Numerous institutions are pilot-testing, customizing, and deploying Sakai. A great case study is the one at UC Berkeley. UC Berkeley has the doubtful distinction of using many learning management systems today including home-grown Courseweb, commercial products such as WebCT and Blackboard, and the open source learning management system Sakai. The academic and technical leaders of the institution are encouraging faculty members to switch to Sakai, known at UC Berkeley as bSpace. The Educational Technology Services department has put together an informative set of web pages discussing bSpace, including a comparative analysis of the available learning managements systems. These on-line materials are open to the public on the institution’s web site at The goal of the institution is to replace all the current systems with one institutional Sakai implementation.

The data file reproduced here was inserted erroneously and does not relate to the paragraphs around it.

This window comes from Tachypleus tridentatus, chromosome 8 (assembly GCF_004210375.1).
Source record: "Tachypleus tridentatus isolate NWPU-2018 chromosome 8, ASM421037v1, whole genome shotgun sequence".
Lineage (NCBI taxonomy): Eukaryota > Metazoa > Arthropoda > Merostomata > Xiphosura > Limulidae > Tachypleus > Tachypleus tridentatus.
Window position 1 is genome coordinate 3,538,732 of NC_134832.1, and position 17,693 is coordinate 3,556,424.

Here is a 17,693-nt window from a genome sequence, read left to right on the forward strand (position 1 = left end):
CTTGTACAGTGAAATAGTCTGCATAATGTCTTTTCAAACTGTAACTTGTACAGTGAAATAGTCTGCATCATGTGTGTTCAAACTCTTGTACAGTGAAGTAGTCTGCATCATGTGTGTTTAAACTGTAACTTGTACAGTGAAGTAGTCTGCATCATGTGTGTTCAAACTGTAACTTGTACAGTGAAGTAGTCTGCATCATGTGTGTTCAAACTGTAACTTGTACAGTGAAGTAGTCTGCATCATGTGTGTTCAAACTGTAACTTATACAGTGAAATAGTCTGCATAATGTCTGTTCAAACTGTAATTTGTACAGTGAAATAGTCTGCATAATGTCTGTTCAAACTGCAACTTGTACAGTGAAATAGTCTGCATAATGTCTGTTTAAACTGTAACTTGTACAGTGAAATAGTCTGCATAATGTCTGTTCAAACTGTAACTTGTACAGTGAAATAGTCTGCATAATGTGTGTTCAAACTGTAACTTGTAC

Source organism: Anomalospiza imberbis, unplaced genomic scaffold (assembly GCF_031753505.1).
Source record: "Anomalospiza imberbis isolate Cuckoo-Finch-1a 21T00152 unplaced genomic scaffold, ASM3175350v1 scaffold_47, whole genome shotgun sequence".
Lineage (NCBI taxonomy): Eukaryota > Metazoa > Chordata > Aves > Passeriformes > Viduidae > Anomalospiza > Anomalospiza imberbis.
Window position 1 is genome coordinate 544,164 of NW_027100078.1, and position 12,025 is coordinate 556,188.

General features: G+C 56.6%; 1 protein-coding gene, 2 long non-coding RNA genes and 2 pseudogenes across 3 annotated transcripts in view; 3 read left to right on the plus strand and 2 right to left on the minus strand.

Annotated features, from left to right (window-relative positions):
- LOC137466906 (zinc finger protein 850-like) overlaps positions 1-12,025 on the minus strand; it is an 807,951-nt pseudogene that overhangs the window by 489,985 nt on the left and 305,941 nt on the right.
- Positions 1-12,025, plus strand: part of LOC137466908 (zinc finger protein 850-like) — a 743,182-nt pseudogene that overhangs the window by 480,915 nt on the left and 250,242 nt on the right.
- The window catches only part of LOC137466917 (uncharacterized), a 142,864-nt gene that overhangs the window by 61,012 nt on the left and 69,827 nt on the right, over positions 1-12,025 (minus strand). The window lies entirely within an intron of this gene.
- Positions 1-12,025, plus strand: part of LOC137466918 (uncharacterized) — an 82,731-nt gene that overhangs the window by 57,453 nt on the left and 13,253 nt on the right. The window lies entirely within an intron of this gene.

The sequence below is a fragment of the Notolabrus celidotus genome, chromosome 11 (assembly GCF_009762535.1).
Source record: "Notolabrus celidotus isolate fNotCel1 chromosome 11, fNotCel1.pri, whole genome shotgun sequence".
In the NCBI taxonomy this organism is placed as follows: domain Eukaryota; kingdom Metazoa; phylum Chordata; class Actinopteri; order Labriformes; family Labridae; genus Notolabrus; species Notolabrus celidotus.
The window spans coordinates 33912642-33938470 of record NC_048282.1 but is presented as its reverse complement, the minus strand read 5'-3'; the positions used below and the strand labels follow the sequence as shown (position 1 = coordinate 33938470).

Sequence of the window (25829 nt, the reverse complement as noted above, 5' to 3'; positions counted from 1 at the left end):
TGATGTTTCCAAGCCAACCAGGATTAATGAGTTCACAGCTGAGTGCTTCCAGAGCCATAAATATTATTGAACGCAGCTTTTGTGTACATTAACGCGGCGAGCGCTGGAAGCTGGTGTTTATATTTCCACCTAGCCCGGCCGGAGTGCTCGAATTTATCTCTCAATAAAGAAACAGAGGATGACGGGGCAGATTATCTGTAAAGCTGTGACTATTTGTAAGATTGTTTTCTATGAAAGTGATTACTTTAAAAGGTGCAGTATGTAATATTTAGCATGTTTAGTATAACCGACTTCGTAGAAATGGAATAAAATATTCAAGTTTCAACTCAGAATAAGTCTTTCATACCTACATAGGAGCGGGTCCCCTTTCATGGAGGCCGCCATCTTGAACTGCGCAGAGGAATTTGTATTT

An international implementation of interest is the one at the Universidad Politécnica de Valencia in Spain. In this implementation, they have not only customized Sakai to suit their pedagogical needs and technology requirements but they have also translated the interface to Spanish, and the local language, Valencian. Sakai is at the core of the institution’s efforts to reach both traditional and distance learning students.

A small number of higher education institutions have gone beyond this initial phases into full-blown implementations. As of today, the two showcase examples are the University of Michigan and Indiana University. However, during their presentations at the 2005 Sakai Conference in Austin, Texas, representatives from both institutions candidly shared with the audience that they have “received a black eye” from some community members on account of some initial functionality or technology problems.